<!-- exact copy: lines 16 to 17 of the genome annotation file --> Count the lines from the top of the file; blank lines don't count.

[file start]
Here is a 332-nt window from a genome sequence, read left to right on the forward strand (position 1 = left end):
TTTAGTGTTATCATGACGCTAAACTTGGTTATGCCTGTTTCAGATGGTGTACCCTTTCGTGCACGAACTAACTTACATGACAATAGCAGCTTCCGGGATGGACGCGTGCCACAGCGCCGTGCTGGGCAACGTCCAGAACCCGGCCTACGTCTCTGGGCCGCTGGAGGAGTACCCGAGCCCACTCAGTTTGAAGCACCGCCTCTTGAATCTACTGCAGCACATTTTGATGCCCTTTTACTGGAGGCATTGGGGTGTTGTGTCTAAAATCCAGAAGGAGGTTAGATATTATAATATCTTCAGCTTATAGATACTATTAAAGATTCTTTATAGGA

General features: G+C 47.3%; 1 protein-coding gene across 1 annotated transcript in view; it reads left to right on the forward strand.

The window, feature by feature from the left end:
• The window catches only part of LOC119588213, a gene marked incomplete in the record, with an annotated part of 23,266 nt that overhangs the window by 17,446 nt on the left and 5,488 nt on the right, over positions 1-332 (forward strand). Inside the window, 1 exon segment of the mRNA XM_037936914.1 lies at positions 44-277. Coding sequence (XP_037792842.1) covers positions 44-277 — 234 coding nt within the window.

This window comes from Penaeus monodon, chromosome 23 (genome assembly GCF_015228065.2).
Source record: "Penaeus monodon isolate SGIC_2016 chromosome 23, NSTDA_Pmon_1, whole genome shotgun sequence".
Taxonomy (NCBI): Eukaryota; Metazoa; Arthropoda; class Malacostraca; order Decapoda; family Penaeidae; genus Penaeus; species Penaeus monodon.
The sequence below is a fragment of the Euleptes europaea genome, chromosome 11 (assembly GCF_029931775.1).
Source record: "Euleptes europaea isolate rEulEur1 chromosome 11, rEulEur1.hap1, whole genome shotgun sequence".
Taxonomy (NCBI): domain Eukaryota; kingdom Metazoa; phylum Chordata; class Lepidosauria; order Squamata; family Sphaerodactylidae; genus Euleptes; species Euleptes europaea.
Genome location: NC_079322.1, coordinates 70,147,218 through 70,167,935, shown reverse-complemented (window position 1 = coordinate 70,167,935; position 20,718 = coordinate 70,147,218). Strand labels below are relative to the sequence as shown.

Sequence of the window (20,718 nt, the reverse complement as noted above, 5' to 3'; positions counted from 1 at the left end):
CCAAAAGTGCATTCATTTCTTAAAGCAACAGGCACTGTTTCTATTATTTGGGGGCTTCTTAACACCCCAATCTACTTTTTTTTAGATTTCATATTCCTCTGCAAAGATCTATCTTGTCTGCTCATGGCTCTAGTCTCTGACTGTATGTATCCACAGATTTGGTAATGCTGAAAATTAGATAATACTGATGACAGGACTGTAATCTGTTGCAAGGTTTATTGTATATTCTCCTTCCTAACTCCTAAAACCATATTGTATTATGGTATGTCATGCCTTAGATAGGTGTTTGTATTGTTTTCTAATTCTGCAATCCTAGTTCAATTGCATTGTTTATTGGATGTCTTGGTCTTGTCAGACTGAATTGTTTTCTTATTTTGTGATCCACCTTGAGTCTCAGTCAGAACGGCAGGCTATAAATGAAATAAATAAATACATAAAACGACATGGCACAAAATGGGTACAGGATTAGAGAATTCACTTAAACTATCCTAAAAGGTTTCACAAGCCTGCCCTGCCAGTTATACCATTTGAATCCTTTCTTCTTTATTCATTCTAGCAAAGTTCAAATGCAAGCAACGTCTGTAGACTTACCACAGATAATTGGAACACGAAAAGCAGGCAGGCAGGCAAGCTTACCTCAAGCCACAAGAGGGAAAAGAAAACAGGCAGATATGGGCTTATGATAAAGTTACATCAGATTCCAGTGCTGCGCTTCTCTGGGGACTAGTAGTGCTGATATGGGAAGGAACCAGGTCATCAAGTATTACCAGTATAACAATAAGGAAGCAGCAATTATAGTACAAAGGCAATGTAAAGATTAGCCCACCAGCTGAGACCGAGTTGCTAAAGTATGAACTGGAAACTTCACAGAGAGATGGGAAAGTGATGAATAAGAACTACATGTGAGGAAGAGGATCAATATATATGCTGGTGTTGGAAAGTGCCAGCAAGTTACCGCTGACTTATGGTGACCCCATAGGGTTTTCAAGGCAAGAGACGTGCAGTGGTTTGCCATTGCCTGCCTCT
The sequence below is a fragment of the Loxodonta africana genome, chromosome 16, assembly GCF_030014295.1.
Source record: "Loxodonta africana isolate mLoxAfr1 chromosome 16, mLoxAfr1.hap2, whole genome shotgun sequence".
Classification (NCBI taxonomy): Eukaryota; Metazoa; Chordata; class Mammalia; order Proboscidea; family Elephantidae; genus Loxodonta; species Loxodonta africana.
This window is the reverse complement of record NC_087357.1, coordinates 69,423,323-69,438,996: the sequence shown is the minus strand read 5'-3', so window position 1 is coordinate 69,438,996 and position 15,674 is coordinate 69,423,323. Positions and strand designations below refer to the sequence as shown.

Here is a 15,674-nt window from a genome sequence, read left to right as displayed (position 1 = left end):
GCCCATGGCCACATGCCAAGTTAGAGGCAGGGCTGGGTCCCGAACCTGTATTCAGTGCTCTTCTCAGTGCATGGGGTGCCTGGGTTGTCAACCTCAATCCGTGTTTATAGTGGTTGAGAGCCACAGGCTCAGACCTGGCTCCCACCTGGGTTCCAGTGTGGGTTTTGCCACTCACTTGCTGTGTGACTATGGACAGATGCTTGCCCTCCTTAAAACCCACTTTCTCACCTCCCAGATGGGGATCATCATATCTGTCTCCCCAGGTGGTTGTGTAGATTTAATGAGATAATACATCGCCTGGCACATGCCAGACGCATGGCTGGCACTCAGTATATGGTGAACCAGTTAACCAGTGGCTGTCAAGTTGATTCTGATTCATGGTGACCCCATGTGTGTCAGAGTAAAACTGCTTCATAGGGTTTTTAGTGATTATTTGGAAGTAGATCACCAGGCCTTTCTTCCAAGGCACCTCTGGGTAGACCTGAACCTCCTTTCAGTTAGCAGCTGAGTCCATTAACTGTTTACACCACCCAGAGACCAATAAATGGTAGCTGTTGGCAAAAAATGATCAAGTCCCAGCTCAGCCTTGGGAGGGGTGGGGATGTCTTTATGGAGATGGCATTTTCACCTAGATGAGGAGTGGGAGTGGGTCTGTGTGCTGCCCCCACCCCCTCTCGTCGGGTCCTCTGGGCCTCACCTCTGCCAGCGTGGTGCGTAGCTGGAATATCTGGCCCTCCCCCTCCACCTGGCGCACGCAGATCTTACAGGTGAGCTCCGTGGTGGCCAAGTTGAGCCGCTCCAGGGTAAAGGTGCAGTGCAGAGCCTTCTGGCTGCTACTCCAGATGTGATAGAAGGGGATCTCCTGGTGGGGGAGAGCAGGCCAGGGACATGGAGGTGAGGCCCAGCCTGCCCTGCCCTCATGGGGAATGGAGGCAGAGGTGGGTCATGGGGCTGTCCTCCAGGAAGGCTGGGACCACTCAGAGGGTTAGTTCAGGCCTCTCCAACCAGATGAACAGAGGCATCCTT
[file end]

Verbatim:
Source record: "Loxodonta africana isolate mLoxAfr1 chromosome 16, mLoxAfr1.hap2, whole genome shotgun sequence".
Classification (NCBI taxonomy): Eukaryota; Metazoa; Chordata; class Mammalia; order Proboscidea; family Elephantidae; genus Loxodonta; species Loxodonta africana.